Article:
Kawanabe, Kagoshima → Makurazaki, Kagoshima

Map of Kagoshima Prefecture with author’s route between Kawanabe and Makurazaki highlighted. 🗺 Open map in GaiaGPS →

A small deciduous tree growing close to a pair of cedars in a cedar forest. 📍 Kawanabe, Kagoshima

On my early morning walk into the old samurai town of Chiran I wondered about these two trees. Are they friends, pesky neighbors or so phylogenetically distant they don’t have a word in common? The timescales we inhabit are certainly distant.

A fierce-looking statue of a guardian at a Shinto shrine. 📍 Yaseo Falls, Kagoshima

Looking up at trees blooming in various colors against a blue sky.

Detail of the intricate woodwork of a sliding door on the porch of a teahouse. 📍 Chiran, Kagoshima

A twisting road lined with stone lanterns.

A man walks down an avenue of cherry blossoms in the afternoon sun. 📍 Chiran Peace Museum, Chiran, Kagoshima

Cherry trees line the roads which lead to the Chiran Peace Museum, the site of a former kamikaze airfield, for kilometers. I had been here before but not in the spring and I came at peak sakura on a perfect sky blue spring day. The museum milks the connection between kamikaze and sakura for all it’s worth but it treats these teenagers and young men sent to be butchered on their way to Okinawa as a poignant natural phenomenon instead of as a grotesquely nihilistic wartime act. The boys knew, though, and if you read their letters it’s perfectly clear that they were utterly dismayed. They then boarded their Zeros and took off for their deaths on days like this, in the spring of 1945, rising above the vibrant tea fields of Chiran, never to land alive.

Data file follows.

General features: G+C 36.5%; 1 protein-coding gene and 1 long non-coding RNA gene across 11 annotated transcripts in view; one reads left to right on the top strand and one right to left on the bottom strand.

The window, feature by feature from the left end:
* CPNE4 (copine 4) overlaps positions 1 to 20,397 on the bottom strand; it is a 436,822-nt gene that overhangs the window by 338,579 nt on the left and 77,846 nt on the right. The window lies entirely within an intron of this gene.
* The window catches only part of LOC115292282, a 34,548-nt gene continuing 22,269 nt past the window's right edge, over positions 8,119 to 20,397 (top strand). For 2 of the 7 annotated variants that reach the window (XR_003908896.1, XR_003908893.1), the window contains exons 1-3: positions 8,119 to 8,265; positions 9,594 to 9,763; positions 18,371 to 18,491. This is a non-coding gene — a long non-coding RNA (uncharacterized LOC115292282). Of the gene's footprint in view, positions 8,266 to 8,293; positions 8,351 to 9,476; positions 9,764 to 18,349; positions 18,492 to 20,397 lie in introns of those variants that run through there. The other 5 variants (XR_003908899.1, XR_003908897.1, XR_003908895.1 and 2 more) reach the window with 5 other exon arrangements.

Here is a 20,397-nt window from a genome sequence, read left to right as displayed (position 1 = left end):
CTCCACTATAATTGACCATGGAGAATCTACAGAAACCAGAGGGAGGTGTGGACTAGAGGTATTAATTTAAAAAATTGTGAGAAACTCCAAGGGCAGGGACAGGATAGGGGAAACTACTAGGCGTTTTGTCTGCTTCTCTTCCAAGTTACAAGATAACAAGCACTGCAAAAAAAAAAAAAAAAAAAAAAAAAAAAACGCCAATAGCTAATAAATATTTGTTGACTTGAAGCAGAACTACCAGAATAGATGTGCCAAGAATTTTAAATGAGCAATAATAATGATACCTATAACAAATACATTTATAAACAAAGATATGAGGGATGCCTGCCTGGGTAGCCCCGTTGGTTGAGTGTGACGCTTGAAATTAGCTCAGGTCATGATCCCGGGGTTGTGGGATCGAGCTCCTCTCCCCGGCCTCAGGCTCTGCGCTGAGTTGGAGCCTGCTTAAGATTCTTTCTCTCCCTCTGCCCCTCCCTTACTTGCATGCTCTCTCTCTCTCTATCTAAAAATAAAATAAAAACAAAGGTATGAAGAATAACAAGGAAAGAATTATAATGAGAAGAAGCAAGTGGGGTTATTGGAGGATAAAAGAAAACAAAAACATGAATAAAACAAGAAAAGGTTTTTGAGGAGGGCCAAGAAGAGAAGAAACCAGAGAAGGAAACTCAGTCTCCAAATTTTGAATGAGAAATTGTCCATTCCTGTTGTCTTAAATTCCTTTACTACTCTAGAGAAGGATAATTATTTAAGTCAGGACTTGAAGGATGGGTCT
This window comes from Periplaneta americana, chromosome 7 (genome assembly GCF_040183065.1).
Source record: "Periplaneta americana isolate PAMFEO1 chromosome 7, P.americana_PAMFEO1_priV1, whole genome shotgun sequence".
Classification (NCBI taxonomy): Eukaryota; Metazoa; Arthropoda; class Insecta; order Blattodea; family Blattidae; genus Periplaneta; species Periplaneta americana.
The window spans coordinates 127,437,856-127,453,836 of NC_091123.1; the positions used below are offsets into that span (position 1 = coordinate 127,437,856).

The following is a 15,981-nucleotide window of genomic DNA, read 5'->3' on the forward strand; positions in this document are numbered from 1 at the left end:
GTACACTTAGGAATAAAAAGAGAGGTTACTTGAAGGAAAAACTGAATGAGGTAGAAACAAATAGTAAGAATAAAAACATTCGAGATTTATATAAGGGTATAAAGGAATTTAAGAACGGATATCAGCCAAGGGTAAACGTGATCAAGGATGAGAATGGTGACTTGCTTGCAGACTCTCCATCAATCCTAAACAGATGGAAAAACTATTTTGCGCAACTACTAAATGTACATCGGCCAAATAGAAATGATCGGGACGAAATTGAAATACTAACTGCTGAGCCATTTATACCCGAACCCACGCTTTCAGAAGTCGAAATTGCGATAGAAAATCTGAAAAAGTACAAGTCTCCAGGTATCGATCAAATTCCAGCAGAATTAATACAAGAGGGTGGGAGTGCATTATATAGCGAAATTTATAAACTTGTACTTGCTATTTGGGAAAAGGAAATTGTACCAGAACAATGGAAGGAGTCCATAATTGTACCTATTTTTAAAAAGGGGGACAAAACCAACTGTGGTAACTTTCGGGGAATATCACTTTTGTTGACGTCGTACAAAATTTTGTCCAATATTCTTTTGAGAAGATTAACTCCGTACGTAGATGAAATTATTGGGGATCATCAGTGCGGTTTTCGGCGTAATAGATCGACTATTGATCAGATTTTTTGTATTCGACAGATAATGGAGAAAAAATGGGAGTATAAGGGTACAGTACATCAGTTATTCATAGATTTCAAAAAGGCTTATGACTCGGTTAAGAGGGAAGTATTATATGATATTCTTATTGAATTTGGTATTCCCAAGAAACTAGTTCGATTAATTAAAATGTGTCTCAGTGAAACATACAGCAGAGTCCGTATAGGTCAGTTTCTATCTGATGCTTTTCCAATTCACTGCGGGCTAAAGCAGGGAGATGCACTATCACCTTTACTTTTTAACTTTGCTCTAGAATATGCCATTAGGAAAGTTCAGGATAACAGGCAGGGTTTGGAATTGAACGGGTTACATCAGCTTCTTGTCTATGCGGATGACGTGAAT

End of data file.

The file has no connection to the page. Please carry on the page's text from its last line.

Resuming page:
Manicured rows of tea bushes, with the perfectly symmetrical cone of Mount Kaimon on the horizon. 📍 Chiran, Kagoshima

And then you leave Chiran and emerge into the tea fields which glow in the afternoon sun and Mount Kaimon is just there, a single Pillar of Hercules marking the southern end of the Japanese mainland, rising a kilometer from the sea like a brooding pyramid. Beyond is nothing but quirky islands and the open ocean, to Peru, to Antarctica, to every volcano on the Pacific Rim.

These Walking Dreams is a visual field diary of a 4,300-kilometer walk from one end of Japan to the other, in the spring and summer of 2017.